So, the next time you’re going to pitch, give yourself enough time to practice, rehearse, revise, practice, rehearse some more and then practice some more!


This article was brought to you by Rebecca Imaizumi, founder of The Unified Wolves, an experiential design agency that creates bespoke experiences through the performing arts. Follow us on Twitter/Instagram @TheUnifiedWolves, or visit us at www.TheUnifiedWolves.com for more content like this!

Photo credit: Photo by Matthias Wagner on Unsplash

Today: 11 startups in Dragons’ Den + 1 startup in Mayor’s Entrepreneur 2019

Our Dragons’ Den is today: our 11 startups are pitching to 4 judges and competing for a place in the Young Enterprise Start-up Final.

 

Stay tuned – winners will be announced by 8PM tonight!

Also good luck to our Rebecca Imaizumi who is today pitching her Unified Wolves in the Mayor’s Entrepreneur 2019 semi-final!

Student Stories: Janja Popovic & AySwap

Our Janja Popovic  (MACE 2016-17) has been chosen as one of 10 female entrepreneurs for 2018 Mayor’s Entrepreneur Mentoring supported by Mayor of London as part of Mayor’s Entrepreneur Award 2018 competition and the Mayor’s gender equality campaign #BehindEveryGreatCity marking the 100th anniversary of women’s suffrage.

Mayor Of London Entrepreneur of the Year 2018 (Photographer Ben Broomfield)

Janja was also chosen to represent Kingston University at the University Alliance Enterprise Stars with her start-up Ayswap – the world’s first subscription coffee reusable cup packaging ecosystem offering the potential to cut waste by more than 300 million of coffee cups a year and help London eliminate plastic waste. University AllianceEnterprise Stars is celebrating the emerging business talent among students and is searching for the ‘enterprise stars of tomorrow’. Enterprise Stars will culminate in the opportunity to win investment from a panel of investors.

AySwap (Photo courtesy of Janja Popovic)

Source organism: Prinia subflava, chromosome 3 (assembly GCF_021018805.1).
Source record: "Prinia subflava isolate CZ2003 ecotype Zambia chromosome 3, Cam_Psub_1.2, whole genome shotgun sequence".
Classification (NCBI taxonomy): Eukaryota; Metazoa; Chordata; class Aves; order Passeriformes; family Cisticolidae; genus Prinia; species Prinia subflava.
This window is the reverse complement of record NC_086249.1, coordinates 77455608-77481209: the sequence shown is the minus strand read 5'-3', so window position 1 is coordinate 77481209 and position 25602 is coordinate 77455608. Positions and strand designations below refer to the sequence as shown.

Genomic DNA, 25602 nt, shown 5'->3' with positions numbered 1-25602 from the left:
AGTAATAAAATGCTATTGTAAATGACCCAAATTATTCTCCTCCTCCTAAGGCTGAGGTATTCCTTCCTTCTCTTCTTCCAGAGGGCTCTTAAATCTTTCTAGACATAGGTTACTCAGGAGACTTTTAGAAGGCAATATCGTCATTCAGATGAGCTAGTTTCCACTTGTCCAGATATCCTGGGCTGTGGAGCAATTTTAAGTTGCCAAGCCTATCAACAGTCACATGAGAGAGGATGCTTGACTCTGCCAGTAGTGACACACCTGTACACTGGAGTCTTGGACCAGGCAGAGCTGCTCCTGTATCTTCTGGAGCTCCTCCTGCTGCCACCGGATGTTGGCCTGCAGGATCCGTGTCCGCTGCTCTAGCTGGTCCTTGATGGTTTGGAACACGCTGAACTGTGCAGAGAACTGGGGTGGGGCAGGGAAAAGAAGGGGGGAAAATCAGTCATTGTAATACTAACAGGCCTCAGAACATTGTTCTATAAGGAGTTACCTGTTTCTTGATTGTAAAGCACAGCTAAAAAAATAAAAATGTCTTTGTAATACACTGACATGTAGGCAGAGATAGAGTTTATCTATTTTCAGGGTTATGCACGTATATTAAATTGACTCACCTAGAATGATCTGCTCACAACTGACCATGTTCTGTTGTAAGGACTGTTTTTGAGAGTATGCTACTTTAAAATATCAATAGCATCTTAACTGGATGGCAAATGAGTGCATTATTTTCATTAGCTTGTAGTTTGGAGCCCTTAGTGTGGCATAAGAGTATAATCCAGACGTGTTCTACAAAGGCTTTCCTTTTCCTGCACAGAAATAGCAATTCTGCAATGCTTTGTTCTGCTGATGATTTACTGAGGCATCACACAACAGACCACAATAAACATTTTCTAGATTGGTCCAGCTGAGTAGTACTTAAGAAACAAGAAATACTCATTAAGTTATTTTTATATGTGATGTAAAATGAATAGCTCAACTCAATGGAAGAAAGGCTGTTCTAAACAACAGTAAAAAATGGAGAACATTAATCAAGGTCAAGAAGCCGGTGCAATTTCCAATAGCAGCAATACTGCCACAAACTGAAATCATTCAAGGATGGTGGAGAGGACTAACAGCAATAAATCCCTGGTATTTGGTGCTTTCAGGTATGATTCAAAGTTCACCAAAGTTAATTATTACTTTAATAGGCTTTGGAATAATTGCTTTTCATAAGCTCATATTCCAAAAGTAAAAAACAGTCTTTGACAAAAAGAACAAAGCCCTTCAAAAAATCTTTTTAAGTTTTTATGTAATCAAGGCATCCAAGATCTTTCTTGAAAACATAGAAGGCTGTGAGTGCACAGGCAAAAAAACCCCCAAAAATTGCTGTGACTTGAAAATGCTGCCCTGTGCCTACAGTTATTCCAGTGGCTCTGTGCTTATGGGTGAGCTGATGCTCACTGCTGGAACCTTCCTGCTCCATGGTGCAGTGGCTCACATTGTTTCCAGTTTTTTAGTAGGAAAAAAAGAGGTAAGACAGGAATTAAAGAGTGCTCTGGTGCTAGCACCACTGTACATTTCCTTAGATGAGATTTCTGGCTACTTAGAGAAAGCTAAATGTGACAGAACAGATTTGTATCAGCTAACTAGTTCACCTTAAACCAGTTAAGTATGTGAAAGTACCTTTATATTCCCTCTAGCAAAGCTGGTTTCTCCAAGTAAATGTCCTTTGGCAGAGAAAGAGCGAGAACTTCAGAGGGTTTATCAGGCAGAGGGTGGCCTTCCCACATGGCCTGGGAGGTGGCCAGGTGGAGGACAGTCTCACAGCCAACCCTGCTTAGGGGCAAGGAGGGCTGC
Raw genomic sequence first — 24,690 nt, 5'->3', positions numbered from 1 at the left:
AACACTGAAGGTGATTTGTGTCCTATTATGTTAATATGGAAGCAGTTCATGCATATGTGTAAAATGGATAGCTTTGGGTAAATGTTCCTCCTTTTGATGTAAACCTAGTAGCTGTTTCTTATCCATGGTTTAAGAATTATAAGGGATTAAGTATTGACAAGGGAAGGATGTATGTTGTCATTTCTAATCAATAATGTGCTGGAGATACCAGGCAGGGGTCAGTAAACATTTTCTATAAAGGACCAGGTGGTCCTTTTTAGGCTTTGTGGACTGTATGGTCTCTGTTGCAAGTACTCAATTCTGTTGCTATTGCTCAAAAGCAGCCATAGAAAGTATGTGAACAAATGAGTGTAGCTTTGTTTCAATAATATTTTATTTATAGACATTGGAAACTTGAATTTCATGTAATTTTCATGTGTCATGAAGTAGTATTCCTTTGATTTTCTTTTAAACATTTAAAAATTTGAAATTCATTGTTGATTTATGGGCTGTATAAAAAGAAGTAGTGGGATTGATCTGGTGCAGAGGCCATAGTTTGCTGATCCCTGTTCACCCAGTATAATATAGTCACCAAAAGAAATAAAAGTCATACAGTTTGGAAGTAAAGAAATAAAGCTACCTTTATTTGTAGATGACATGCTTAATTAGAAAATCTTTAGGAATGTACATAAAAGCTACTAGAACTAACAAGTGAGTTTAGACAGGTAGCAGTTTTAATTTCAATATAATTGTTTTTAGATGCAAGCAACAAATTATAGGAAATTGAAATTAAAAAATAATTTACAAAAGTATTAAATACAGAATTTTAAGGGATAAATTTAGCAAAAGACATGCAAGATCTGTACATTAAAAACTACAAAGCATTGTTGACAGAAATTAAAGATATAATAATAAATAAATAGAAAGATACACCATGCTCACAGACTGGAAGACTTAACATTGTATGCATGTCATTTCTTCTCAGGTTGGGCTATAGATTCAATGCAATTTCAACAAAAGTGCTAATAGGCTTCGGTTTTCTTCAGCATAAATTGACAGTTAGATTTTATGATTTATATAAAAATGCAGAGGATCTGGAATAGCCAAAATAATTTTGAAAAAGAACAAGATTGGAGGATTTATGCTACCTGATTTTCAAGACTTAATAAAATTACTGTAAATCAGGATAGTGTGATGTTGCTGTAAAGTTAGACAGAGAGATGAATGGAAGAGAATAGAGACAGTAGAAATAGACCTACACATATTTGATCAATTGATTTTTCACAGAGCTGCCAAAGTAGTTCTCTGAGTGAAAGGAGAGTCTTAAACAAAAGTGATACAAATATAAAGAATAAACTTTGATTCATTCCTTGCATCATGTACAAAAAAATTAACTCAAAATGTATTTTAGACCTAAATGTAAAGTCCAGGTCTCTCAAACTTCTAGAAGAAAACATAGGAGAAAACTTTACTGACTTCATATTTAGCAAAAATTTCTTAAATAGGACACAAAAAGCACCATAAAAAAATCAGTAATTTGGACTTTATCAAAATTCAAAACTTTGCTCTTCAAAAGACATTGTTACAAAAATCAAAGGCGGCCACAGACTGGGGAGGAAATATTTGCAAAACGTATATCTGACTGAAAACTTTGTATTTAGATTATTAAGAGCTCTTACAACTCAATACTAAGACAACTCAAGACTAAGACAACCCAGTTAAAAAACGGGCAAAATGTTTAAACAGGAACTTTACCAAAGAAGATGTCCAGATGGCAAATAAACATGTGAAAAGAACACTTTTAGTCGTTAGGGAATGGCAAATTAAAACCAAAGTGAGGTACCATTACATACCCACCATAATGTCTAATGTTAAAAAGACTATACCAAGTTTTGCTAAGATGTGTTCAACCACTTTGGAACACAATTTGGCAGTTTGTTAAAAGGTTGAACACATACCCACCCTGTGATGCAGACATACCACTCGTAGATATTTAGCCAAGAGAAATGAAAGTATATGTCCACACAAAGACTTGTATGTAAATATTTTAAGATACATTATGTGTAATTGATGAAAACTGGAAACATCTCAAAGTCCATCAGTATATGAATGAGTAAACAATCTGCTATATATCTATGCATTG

Ayswap was in March also shortlisted as one of top 10 Student Start-up of the Year 2018  among students and recent graduates from 200 colleges and universities across Britain. After pitching to a panel of expert judges in London, Janja was offered a year-long mentorship from Enterprise Nation in partnership with Enterprise Trust.

Finally, Launch 22 selected Ayswap as one of 8 start-ups for their 3-month London Incubator programme including co-working space and an opportunity to pitch to investors.

A couple of weeks into the incubator programme, I asked Janja to tell me about her experience at Launch 22:

“We are now two weeks into the Launch 22 incubator programme. The start of the programme took our businesses back to the early stages to help us then take our ideas to the next stage. It has helped me see new solutions and how to execute my ideas from a different angle.

I am very happy I applied and I am grateful that I was chosen as one among 8 as it is a great place to meet other entrepreneurs and see how they are coping with the same struggles as I have at such an early stage of the business journey.”

To be honest, I had mixed feeling about incubators as I did not have a clear idea of how things work but I now realise the process is very similar to the process we go through on our MACE course which pushes us into the mindset of un-learning to learn new things and to see our ideas from a different perspective instead of reverting to our routine thinking and problem-solving.”

We are very proud of Janja – she is a very driven young woman with an incredibly positive entrepreneurial spirit and we wish her all the best on her journey.

Find & follow Janja and her start-up on Twitter